Degree Type


Date of Award


Degree Name

Doctor of Philosophy


Electrical and Computer Engineering


Computer Engineering

First Advisor

Randall Geiger


Hardware security and hardware authentication have become more and more important concerns in the manufacture of trusted integrated circuits. In this dissertation, a detailed study of hardware Trojans in analog circuits characterized by the presence of extra operating points or modes is presented. In a related study, a counterfeit countermeasure method based upon PUF authentication circuits is proposed for addressing the growing proliferation of counterfeit integrated circuits in the supply chain.

Most concerns about hardware Trojans in semiconductor devices are based upon an implicit assumption that attackers will focus on embedding Trojans in digital hardware by making malicious modifications to the Boolean operation of a circuit. In stark contrast, hardware Trojans can be easily embedded in some of the most basic analog circuits. In this work, a particularly insidious class of analog hardware Trojans that require no architectural modifications, no area or power overhead, and prior to triggering, that leave no signatures in any power domains or delay paths is introduced. The Power/Architecture/Area/Signature Transparent (PAAST) characteristics help the Trojan “hide” and make them very difficult to detect with existing hardware Trojan detection methods. Cleverly hidden PAAST Trojans are nearly impossible to detect with the best simulation and verification tools, even if a full and accurate disclosure of the circuit schematic and layout is available. Aside from the work of the author of this dissertation and her classmates, the literature is void of discussions of PAAST analog hardware Trojans. In this work, examples of circuits showing the existence of PAAST analog hardware Trojans are given, the PAAST characteristics of these types of hardware Trojans are discussed, and heuristic detection methods that can help to detect these analog hardware Trojans are proposed.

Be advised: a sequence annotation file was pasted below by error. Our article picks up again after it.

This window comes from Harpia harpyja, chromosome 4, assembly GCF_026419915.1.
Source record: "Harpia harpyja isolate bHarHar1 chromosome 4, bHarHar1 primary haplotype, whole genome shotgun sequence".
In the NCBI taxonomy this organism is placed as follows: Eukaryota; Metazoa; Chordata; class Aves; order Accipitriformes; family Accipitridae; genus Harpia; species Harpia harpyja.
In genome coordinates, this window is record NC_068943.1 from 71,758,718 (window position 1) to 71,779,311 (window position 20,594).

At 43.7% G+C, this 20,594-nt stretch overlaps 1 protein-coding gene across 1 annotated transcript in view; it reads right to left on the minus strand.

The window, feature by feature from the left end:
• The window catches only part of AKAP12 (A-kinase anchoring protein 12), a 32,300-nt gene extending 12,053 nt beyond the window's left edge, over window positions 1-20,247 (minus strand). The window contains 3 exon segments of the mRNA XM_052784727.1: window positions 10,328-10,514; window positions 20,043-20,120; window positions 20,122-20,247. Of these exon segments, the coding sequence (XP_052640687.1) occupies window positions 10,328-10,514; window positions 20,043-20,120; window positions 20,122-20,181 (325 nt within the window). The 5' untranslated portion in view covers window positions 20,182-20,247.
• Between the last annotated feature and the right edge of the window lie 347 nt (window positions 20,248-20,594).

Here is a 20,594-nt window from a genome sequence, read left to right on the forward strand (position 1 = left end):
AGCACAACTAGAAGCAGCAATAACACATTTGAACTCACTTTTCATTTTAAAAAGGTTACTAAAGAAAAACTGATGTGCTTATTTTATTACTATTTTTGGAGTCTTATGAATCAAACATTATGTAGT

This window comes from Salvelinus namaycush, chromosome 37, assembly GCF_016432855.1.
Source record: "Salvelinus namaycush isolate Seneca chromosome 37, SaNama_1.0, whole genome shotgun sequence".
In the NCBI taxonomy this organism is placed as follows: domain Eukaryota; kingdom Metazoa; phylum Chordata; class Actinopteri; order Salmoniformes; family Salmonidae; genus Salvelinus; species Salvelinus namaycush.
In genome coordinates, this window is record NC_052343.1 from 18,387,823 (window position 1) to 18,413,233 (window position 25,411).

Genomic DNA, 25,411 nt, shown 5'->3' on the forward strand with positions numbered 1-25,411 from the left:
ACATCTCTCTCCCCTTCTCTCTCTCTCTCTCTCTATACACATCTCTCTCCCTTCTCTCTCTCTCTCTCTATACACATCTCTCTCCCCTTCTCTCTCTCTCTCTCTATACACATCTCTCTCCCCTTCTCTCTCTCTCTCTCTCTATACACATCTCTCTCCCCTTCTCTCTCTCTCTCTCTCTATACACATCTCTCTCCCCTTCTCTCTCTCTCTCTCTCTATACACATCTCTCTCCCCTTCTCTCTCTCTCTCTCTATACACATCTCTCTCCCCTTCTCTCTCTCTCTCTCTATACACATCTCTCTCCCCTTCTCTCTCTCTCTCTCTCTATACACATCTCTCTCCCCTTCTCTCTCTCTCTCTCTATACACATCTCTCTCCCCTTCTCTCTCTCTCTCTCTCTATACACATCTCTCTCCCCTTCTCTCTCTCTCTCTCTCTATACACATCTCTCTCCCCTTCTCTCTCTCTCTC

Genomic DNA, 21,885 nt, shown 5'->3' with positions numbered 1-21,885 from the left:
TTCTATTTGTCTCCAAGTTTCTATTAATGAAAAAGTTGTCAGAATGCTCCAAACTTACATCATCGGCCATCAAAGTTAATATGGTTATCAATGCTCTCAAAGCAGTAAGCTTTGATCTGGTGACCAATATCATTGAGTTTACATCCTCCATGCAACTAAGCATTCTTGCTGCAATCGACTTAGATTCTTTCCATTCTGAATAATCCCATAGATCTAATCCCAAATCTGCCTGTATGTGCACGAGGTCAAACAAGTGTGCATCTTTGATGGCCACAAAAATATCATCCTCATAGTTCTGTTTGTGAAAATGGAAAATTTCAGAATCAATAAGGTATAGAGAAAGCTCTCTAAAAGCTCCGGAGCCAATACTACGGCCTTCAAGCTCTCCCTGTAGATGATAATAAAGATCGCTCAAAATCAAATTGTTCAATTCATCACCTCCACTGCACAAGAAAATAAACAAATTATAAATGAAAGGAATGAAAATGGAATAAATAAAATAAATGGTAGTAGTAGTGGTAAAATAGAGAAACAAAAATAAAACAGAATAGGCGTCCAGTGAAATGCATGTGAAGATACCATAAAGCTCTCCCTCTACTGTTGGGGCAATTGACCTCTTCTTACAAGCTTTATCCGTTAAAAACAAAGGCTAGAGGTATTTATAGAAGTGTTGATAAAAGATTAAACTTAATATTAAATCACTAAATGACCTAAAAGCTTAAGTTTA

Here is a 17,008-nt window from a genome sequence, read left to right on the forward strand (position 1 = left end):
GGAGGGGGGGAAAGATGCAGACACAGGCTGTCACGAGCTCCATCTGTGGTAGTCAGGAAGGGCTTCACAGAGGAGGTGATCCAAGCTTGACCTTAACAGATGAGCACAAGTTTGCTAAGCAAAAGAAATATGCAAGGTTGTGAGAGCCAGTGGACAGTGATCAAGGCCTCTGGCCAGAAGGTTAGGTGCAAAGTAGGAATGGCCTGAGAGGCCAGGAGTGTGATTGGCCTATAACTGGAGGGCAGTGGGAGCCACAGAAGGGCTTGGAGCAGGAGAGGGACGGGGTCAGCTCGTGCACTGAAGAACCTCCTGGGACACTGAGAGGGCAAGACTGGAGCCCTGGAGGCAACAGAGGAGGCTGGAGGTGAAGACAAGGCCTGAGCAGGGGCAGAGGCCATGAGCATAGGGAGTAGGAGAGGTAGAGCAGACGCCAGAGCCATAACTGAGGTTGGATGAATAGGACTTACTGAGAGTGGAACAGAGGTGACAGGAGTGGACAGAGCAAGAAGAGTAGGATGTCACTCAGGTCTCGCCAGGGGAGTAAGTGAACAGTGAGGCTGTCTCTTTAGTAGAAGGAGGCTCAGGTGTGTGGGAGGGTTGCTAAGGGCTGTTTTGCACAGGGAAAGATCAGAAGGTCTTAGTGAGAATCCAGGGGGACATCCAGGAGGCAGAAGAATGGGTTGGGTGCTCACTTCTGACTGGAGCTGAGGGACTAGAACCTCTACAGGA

Another major and growing problem in the modern IC supply chain is the proliferation of counterfeit chips that are often characterized by different or inferior performance characteristics and reduced reliability when compared with authentic parts. A counterfeit countermeasure method is proposed that should lower the entry barrier for major suppliers of commercial off the shelf (COTS) parts to offer authenticated components to the military and other customers that have high component reliability requirements. The countermeasure is based upon a PUF authentication circuit that requires no area, pin, or power overhead, and causes no degradation of performance of existing and future COTS components.

Copyright Owner

Qianqian Wang



File Format


File Size

176 pages